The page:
To my surprise, besides all the kids’ envelopes, I found an envelope marked
“Abba and Ima”
For one of my birthdays, I asked my family to get me a dumpster to help me with the sorting and tossing needed for a big move. (Unfortunately, they didn’t.)
I’m someone who abhors clutter and is good at organizing. That said, there are some things I’m unable to part with.
When my children were young, I wrote each of their names on a large manila envelope. Every report card, handmade Mother’s Day card, special note from a teacher, and school project they did went into that envelope. When they were teenagers, the kids enjoyed taking out the envelopes and laughing and reminiscing over some of the things I’d saved. It made for a fun activity on long Shabbos afternoons.
After I got engaged, my mother-in-law gave me an envelope with a few of my husband’s things that she’d saved from his youth. I smiled politely, but privately thought it was silly to hold onto a lock of hair or report card from third grade. I have no idea what happened to that envelope.
So why would I think my own children wanted their envelopes after they married and moved out? They didn’t. I put the envelopes in a box and stored it on the top shelf of my closet. It didn’t take up much room, wasn’t causing clutter; it wasn’t even thought about.
Until I was looking for something else and decided to take down the box. To my surprise, besides all the kids’ envelopes, I found an envelope marked “Abba and Ima.” Inside, I found my husband’s high school diploma, my state license to practice social work, my kindergarten graduation picture, my mother-in-law’s living will.
Somehow none of these had made it into my box of important family papers. Handling each item brought me back to a slice of time relegated to distant memory, and let me remember how I felt and what my life was like at each of those moments.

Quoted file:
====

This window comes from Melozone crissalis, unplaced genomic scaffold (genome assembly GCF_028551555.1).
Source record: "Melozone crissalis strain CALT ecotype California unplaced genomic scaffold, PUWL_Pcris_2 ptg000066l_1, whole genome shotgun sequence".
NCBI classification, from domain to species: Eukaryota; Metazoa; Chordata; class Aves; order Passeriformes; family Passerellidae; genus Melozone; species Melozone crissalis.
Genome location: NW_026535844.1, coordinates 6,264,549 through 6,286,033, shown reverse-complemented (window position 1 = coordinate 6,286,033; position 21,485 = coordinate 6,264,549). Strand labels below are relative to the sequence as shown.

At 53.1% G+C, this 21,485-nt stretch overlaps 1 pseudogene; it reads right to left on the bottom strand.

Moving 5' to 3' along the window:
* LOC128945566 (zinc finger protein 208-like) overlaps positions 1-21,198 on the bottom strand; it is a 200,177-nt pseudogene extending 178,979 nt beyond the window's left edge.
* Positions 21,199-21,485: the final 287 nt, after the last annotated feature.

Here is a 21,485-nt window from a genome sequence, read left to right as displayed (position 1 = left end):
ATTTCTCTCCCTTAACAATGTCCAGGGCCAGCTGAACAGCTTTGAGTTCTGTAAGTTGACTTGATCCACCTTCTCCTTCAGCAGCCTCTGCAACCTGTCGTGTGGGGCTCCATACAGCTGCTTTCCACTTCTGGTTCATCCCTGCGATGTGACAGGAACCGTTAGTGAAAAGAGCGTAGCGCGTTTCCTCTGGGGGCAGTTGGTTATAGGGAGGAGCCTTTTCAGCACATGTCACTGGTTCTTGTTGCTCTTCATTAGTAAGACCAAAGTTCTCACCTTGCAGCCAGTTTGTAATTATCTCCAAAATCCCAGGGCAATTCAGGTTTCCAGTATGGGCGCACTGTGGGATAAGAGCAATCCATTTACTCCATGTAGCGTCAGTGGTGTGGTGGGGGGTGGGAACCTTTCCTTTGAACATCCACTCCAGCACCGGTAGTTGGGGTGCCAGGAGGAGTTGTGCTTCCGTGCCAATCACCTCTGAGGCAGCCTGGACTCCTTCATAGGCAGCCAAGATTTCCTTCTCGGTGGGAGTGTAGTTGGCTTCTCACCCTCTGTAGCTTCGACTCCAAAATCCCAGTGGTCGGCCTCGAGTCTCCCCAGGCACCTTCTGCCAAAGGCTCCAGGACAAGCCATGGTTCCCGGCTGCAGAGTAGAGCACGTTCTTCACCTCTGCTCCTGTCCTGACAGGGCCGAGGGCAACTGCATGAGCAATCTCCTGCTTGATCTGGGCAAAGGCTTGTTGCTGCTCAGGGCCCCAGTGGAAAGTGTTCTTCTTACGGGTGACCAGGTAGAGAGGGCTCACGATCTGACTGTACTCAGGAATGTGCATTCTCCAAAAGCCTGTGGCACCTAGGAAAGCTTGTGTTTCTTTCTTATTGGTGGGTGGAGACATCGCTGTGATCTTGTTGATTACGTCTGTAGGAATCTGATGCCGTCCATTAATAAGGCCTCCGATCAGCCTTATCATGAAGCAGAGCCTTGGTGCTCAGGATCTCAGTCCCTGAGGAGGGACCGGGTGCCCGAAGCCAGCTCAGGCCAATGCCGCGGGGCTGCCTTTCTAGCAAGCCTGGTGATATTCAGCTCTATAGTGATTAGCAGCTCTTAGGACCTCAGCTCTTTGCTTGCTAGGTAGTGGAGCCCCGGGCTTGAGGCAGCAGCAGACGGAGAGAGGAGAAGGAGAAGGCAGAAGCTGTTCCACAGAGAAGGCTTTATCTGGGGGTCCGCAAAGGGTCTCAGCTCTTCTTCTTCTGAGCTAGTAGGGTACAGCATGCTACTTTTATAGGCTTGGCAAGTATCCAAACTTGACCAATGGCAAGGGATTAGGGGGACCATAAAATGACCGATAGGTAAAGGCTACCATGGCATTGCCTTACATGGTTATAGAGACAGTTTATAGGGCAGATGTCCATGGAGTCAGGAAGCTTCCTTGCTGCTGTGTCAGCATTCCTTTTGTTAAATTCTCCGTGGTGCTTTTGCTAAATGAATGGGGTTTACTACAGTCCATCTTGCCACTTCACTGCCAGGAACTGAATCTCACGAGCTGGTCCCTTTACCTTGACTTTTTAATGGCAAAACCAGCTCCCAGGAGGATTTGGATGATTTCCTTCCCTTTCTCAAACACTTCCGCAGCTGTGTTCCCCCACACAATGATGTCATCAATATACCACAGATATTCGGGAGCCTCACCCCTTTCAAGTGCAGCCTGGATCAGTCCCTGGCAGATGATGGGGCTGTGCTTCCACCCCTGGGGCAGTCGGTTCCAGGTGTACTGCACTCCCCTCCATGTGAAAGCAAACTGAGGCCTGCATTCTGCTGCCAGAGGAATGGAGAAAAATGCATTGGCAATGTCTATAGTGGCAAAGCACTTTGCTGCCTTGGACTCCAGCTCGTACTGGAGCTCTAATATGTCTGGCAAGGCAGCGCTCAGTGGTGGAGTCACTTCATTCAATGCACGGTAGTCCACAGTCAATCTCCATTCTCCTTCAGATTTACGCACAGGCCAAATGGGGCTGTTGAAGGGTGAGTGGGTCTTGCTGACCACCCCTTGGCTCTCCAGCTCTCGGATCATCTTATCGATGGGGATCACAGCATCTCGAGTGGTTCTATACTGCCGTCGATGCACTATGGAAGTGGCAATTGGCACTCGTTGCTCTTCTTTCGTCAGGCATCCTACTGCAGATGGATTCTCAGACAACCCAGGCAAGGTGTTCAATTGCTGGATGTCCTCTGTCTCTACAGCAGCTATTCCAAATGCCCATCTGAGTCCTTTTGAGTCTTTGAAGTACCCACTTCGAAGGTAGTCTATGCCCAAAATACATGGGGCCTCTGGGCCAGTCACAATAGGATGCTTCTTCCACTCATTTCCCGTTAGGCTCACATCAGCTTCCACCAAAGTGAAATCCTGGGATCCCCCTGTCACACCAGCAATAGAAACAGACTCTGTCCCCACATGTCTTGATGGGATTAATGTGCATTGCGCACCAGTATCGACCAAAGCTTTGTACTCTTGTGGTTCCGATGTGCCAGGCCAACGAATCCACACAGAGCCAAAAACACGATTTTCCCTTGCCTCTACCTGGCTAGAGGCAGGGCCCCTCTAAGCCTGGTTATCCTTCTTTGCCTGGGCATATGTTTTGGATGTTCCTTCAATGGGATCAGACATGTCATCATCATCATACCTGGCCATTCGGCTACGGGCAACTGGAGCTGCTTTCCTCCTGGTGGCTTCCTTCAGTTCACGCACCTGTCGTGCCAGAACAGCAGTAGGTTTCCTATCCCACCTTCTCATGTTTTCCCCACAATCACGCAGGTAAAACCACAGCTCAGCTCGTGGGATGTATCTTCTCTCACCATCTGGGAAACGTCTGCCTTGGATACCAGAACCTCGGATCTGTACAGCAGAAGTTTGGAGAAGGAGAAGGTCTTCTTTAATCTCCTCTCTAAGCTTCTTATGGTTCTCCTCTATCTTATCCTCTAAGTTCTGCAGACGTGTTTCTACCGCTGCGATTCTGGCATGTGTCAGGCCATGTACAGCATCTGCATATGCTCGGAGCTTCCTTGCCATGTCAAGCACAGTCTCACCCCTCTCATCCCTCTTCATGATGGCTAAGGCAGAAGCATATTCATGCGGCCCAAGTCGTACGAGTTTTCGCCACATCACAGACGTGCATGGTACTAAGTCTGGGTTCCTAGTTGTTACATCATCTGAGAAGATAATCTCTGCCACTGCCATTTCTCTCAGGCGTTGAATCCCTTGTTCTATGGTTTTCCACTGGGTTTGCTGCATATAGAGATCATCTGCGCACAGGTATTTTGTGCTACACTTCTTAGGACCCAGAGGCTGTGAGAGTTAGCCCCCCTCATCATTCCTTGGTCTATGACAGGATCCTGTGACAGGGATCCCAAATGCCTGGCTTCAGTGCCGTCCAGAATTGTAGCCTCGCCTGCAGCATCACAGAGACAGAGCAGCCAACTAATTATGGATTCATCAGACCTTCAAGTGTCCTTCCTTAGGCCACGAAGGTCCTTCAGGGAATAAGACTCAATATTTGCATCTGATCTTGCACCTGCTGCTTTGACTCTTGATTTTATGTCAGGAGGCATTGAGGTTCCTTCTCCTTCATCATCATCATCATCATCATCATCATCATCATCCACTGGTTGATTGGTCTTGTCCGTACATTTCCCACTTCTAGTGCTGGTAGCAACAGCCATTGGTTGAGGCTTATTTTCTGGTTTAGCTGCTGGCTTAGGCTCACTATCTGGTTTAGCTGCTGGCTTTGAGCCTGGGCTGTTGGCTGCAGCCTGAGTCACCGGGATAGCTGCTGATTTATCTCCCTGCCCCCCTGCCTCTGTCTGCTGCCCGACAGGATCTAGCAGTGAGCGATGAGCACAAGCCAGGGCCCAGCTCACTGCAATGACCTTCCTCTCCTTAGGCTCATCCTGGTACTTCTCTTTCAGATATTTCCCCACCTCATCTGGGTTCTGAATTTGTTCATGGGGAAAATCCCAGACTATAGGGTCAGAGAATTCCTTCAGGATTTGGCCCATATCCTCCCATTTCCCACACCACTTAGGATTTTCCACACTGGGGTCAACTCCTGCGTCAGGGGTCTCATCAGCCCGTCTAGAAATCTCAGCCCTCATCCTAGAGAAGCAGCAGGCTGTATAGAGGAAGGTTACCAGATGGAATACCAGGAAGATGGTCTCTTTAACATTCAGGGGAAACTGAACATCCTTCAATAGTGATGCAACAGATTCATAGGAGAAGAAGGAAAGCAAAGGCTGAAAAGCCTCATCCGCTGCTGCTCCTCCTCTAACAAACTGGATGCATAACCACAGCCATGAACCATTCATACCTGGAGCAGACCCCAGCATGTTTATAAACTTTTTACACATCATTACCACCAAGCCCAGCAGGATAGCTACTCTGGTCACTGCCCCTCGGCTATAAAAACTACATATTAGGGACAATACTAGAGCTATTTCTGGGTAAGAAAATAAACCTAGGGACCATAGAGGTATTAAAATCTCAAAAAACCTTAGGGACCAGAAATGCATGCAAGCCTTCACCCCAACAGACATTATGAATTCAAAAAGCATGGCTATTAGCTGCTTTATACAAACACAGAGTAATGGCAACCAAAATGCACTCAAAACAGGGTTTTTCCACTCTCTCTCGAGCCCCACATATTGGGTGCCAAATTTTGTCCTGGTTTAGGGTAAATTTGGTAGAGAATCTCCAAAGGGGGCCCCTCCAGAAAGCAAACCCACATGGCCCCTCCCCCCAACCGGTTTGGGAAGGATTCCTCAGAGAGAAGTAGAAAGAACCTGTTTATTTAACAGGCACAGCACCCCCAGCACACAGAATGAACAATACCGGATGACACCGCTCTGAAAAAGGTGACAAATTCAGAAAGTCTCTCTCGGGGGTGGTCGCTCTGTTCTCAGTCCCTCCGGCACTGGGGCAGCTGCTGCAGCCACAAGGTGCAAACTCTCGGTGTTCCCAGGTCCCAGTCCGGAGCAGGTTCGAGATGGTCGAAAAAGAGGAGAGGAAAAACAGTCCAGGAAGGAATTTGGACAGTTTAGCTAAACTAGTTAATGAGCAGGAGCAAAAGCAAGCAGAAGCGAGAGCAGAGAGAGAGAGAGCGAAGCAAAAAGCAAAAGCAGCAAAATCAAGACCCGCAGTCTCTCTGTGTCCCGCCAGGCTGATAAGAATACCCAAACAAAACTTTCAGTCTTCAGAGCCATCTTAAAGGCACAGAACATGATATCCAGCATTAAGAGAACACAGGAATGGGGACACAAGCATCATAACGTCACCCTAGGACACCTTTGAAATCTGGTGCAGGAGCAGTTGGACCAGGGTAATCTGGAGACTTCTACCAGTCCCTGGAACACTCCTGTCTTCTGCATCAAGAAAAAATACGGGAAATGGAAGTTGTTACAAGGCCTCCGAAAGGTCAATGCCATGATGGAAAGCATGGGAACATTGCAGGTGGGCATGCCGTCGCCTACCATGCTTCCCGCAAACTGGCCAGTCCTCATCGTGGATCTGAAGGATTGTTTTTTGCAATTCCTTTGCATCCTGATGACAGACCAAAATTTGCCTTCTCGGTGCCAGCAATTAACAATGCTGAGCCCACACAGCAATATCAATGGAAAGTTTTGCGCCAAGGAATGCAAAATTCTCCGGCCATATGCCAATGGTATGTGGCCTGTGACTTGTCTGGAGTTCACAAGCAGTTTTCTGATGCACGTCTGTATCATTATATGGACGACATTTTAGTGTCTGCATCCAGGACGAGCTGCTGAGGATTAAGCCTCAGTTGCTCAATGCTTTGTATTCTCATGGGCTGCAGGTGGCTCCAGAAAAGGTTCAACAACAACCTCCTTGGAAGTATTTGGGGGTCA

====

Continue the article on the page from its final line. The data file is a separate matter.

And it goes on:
I opened my oldest son’s envelope. It held the first letter sent by his nursery morah, telling me what a good job he did davening that day. That note had meant so much to me, reinforcing my belief that my little boy was on his way to doing bigger mitzvos. As I held the note in my hand, I thought about all that had happened in the 35-plus years since it had been written. Wistfully, I noted that I had no idea then what challenges a parent faces as his child goes through school.
I took a picture of the letter and sent it to my daughter-in-law, who thought it was very cute, but didn’t sound too interested in getting the whole pile of memorabilia. My other children also passed on having their envelopes delivered to their homes.
So why can’t I, the quintessential “toss it if you haven’t used it” lady, throw all this away? They’re not important documents like birth certificates. Do I leave them on the shelf and one day, hopefully far in the future, my children will discover them and show them to their own (by then grown) children?
Or do I subscribe to my own credo of streamlining and throw them all away without another thought?
But even if my children don’t want the contents of these envelopes, tossing them in the garbage feels like throwing away my memories of them as youngsters.
Two of my daughters tell me they would like to see their envelopes. It’s a start. Before they can change their minds, I take down their envelopes and put them aside. I shelve the box with the rest of the envelopes back on the top of the closet.
Someday, I know, they will end up in the garbage. But for now, I tell myself, they are not clutter; they are memories waiting to be discovered.
(Originally featured in Family First, Issue 678)
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